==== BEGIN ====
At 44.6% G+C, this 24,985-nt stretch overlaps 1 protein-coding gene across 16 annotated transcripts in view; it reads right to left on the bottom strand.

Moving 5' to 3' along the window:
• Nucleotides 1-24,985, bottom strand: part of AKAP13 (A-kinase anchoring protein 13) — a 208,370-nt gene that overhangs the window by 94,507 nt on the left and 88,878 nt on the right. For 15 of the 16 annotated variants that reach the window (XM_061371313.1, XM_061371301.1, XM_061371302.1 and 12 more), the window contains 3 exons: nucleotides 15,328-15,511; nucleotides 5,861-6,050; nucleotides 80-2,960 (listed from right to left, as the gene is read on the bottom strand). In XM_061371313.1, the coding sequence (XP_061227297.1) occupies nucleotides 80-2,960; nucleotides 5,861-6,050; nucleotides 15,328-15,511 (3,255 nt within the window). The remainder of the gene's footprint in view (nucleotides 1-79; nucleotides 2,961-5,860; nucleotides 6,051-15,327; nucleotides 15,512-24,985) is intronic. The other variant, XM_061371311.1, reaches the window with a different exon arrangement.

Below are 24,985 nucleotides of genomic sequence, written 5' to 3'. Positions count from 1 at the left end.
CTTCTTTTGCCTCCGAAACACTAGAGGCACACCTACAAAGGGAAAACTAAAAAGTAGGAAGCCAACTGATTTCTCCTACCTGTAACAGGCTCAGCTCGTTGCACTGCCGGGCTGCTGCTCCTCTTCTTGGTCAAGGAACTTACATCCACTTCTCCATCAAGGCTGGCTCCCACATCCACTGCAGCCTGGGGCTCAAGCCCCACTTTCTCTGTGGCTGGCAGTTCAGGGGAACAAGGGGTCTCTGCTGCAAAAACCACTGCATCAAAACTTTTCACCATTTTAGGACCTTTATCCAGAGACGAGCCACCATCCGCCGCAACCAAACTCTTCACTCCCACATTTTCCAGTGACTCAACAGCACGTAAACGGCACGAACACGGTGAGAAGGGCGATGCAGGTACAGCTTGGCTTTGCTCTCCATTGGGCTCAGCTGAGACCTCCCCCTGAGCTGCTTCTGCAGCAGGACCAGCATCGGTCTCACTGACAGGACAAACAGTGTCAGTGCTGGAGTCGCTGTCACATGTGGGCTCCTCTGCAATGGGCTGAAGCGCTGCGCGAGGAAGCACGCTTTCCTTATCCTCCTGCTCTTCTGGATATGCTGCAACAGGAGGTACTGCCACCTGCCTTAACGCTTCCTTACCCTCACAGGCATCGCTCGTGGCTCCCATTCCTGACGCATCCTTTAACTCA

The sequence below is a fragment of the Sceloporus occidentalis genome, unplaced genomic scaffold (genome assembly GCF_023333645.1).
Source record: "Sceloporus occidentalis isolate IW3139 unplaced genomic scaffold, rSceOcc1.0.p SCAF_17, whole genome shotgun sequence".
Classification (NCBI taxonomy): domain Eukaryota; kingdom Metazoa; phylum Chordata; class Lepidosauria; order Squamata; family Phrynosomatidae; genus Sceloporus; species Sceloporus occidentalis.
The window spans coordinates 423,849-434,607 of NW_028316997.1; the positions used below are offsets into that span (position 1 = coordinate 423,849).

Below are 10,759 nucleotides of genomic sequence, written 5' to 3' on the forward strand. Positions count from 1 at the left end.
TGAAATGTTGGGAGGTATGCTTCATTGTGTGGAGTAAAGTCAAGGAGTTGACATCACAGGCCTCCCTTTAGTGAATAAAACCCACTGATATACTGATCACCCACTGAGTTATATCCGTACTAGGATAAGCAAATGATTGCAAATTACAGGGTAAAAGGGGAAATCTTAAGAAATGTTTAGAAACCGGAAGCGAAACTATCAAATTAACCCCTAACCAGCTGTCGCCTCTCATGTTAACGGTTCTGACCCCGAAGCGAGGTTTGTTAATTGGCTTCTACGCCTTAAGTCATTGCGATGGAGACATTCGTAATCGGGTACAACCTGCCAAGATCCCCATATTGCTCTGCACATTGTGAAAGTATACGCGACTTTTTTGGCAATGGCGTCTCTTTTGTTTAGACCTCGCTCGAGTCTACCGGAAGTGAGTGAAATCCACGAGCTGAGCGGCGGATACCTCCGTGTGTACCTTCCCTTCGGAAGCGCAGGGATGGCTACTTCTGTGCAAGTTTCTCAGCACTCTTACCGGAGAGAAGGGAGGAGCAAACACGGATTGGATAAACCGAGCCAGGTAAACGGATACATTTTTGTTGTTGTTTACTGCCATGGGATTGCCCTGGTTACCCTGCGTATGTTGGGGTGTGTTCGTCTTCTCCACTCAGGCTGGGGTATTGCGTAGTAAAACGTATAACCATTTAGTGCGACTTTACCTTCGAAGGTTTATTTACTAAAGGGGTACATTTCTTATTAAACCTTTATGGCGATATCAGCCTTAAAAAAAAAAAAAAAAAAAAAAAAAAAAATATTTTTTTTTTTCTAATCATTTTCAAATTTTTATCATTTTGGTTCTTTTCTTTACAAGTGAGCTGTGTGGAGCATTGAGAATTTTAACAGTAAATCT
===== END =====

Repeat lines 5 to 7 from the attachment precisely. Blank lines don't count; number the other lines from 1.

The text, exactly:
CTTCTTTTGCCTCCGAAACACTAGAGGCACACCTACAAAGGGAAAACTAAAAAGTAGGAAGCCAACTGATTTCTCCTACCTGTAACAGGCTCAGCTCGTTGCACTGCCGGGCTGCTGCTCCTCTTCTTGGTCAAGGAACTTACATCCACTTCTCCATCAAGGCTGGCTCCCACATCCACTGCAGCCTGGGGCTCAAGCCCCACTTTCTCTGTGGCTGGCAGTTCAGGGGAACAAGGGGTCTCTGCTGCAAAAACCACTGCATCAAAACTTTTCACCATTTTAGGACCTTTATCCAGAGACGAGCCACCATCCGCCGCAACCAAACTCTTCACTCCCACATTTTCCAGTGACTCAACAGCACGTAAACGGCACGAACACGGTGAGAAGGGCGATGCAGGTACAGCTTGGCTTTGCTCTCCATTGGGCTCAGCTGAGACCTCCCCCTGAGCTGCTTCTGCAGCAGGACCAGCATCGGTCTCACTGACAGGACAAACAGTGTCAGTGCTGGAGTCGCTGTCACATGTGGGCTCCTCTGCAATGGGCTGAAGCGCTGCGCGAGGAAGCACGCTTTCCTTATCCTCCTGCTCTTCTGGATATGCTGCAACAGGAGGTACTGCCACCTGCCTTAACGCTTCCTTACCCTCACAGGCATCGCTCGTGGCTCCCATTCCTGACGCATCCTTTAACTCA

The sequence below is a fragment of the Sceloporus occidentalis genome, unplaced genomic scaffold (genome assembly GCF_023333645.1).
Source record: "Sceloporus occidentalis isolate IW3139 unplaced genomic scaffold, rSceOcc1.0.p SCAF_17, whole genome shotgun sequence".